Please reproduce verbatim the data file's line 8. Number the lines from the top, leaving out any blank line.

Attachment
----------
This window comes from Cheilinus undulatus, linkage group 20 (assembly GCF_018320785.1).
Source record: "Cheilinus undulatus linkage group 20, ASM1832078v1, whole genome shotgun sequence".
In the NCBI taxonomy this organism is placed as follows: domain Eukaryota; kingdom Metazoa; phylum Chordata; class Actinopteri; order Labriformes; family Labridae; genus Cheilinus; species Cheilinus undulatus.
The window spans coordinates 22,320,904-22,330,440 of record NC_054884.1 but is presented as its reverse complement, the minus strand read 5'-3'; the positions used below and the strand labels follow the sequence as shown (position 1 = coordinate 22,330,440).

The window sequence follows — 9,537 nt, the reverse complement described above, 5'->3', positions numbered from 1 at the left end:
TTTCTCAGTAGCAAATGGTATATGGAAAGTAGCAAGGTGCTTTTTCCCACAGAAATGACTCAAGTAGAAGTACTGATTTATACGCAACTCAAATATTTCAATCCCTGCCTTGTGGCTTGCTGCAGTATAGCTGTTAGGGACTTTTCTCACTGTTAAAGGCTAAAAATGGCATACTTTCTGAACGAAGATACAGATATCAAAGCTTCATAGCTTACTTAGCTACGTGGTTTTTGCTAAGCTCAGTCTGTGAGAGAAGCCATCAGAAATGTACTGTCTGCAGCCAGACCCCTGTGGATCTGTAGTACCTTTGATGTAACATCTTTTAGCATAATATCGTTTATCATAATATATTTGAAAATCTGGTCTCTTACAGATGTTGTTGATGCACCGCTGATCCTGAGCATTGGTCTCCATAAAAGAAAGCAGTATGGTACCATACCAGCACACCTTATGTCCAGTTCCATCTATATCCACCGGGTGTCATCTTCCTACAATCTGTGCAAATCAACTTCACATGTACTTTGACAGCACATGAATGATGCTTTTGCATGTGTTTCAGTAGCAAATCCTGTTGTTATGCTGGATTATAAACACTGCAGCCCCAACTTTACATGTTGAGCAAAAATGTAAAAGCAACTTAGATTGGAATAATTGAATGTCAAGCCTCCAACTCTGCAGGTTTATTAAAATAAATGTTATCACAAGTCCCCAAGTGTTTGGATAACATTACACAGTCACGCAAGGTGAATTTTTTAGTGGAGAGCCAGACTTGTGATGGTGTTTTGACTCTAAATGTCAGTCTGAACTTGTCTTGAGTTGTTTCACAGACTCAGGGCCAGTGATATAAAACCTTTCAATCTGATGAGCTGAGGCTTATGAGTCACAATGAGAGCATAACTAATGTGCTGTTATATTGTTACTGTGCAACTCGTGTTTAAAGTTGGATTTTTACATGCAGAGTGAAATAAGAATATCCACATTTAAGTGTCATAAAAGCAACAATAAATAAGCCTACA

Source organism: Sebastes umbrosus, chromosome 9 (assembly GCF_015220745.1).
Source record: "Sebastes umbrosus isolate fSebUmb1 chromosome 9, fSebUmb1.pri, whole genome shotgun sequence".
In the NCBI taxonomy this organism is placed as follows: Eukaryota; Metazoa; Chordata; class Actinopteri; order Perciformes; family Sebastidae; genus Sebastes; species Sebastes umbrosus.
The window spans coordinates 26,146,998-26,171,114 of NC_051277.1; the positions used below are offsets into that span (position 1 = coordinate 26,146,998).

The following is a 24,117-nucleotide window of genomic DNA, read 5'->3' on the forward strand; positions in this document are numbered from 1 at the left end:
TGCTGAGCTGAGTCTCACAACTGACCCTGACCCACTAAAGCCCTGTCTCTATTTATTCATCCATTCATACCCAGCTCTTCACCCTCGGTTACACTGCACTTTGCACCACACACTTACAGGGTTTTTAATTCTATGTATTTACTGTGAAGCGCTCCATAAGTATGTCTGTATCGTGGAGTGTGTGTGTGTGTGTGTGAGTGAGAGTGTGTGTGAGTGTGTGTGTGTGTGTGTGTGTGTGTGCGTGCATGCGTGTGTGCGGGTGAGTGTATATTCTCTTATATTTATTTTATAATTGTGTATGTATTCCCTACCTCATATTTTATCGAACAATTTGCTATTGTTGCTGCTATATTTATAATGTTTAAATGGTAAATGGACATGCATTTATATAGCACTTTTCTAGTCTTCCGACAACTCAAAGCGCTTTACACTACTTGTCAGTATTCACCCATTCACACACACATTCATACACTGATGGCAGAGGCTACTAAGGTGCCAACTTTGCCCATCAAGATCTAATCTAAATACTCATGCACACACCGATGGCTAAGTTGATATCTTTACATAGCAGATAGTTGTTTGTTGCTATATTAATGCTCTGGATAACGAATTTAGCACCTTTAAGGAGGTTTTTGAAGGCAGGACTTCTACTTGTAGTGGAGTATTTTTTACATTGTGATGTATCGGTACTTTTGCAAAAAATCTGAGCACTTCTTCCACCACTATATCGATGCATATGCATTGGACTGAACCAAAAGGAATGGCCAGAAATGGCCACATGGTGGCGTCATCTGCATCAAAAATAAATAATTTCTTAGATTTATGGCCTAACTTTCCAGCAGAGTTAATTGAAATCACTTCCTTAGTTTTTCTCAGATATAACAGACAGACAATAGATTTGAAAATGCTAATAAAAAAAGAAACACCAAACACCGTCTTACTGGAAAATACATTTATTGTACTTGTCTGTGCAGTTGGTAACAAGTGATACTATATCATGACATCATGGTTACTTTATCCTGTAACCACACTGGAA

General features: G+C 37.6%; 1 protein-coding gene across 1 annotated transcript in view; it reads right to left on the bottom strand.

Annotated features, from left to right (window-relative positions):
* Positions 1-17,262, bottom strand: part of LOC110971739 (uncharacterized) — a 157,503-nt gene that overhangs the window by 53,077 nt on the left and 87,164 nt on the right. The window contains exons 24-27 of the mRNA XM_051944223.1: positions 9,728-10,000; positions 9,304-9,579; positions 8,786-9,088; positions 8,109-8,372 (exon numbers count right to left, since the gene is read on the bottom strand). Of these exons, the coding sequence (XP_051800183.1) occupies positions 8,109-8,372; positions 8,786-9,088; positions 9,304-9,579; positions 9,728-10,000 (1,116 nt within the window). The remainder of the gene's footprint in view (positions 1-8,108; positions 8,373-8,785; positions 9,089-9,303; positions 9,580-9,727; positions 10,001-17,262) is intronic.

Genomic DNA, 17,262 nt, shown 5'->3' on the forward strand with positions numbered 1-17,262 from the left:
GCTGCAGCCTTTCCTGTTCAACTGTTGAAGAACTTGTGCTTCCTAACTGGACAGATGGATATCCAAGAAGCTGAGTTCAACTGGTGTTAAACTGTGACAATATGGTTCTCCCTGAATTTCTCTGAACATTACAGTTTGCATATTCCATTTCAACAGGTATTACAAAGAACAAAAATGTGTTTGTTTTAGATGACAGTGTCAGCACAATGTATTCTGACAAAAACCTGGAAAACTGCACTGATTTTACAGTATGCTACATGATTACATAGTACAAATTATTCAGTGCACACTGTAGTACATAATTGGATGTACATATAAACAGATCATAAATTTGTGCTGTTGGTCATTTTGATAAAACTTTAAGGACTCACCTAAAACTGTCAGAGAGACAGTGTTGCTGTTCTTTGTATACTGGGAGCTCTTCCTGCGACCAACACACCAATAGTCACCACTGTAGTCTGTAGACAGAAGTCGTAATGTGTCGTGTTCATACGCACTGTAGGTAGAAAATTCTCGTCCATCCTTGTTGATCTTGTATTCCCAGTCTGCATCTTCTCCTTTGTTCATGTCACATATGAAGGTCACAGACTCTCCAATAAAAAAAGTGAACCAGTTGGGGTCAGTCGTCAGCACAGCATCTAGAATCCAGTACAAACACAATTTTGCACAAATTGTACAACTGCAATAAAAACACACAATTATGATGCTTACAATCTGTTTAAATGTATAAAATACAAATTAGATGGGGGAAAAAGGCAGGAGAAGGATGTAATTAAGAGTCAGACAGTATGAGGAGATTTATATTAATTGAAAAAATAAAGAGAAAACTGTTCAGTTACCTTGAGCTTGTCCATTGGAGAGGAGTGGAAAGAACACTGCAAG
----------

Source record: "Sebastes umbrosus isolate fSebUmb1 chromosome 9, fSebUmb1.pri, whole genome shotgun sequence".